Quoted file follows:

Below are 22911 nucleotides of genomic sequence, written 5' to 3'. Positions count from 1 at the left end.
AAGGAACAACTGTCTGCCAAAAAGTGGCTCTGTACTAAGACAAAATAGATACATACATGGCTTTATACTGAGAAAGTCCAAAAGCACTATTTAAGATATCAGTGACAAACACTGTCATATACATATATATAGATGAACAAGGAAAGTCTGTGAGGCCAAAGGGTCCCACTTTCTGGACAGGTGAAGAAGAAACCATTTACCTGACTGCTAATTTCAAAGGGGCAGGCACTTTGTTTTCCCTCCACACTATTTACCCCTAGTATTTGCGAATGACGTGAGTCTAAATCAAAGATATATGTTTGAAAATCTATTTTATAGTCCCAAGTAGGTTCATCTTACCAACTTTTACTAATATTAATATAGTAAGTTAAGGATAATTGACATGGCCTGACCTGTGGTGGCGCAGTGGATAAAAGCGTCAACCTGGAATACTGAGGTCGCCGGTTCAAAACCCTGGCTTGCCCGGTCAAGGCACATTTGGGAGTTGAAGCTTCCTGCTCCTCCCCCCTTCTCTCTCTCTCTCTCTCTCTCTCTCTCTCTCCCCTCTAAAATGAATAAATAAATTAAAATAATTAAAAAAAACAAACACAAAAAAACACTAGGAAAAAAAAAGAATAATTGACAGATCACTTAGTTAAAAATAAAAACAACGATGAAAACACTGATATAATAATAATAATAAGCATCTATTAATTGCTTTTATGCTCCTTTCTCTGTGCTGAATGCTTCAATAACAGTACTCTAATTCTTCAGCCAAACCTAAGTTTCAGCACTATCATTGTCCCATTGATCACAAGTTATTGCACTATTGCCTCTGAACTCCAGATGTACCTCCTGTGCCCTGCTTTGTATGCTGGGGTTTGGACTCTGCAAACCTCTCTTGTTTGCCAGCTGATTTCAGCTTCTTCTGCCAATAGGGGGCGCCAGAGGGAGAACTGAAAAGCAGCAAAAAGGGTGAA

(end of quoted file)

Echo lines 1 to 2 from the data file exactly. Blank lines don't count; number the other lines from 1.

Below are 22911 nucleotides of genomic sequence, written 5' to 3'. Positions count from 1 at the left end.
AAGGAACAACTGTCTGCCAAAAAGTGGCTCTGTACTAAGACAAAATAGATACATACATGGCTTTATACTGAGAAAGTCCAAAAGCACTATTTAAGATATCAGTGACAAACACTGTCATATACATATATATAGATGAACAAGGAAAGTCTGTGAGGCCAAAGGGTCCCACTTTCTGGACAGGTGAAGAAGAAACCATTTACCTGACTGCTAATTTCAAAGGGGCAGGCACTTTGTTTTCCCTCCACACTATTTACCCCTAGTATTTGCGAATGACGTGAGTCTAAATCAAAGATATATGTTTGAAAATCTATTTTATAGTCCCAAGTAGGTTCATCTTACCAACTTTTACTAATATTAATATAGTAAGTTAAGGATAATTGACATGGCCTGACCTGTGGTGGCGCAGTGGATAAAAGCGTCAACCTGGAATACTGAGGTCGCCGGTTCAAAACCCTGGCTTGCCCGGTCAAGGCACATTTGGGAGTTGAAGCTTCCTGCTCCTCCCCCCTTCTCTCTCTCTCTCTCTCTCTCTCTCTCTCTCCCCTCTAAAATGAATAAATAAATTAAAATAATTAAAAAAAACAAACACAAAAAAACACTAGGAAAAAAAAAGAATAATTGACAGATCACTTAGTTAAAAATAAAAACAACGATGAAAACACTGATATAATAATAATAATAAGCATCTATTAATTGCTTTTATGCTCCTTTCTCTGTGCTGAATGCTTCAATAACAGTACTCTAATTCTTCAGCCAAACCTAAGTTTCAGCACTATCATTGTCCCATTGATCACAAGTTATTGCACTATTGCCTCTGAACTCCAGATGTACCTCCTGTGCCCTGCTTTGTATGCTGGGGTTTGGACTCTGCAAACCTCTCTTGTTTGCCAGCTGATTTCAGCTTCTTCTGCCAATAGGGGGCGCCAGAGGGAGAACTGAAAAGCAGCAAAAAGGGTGAA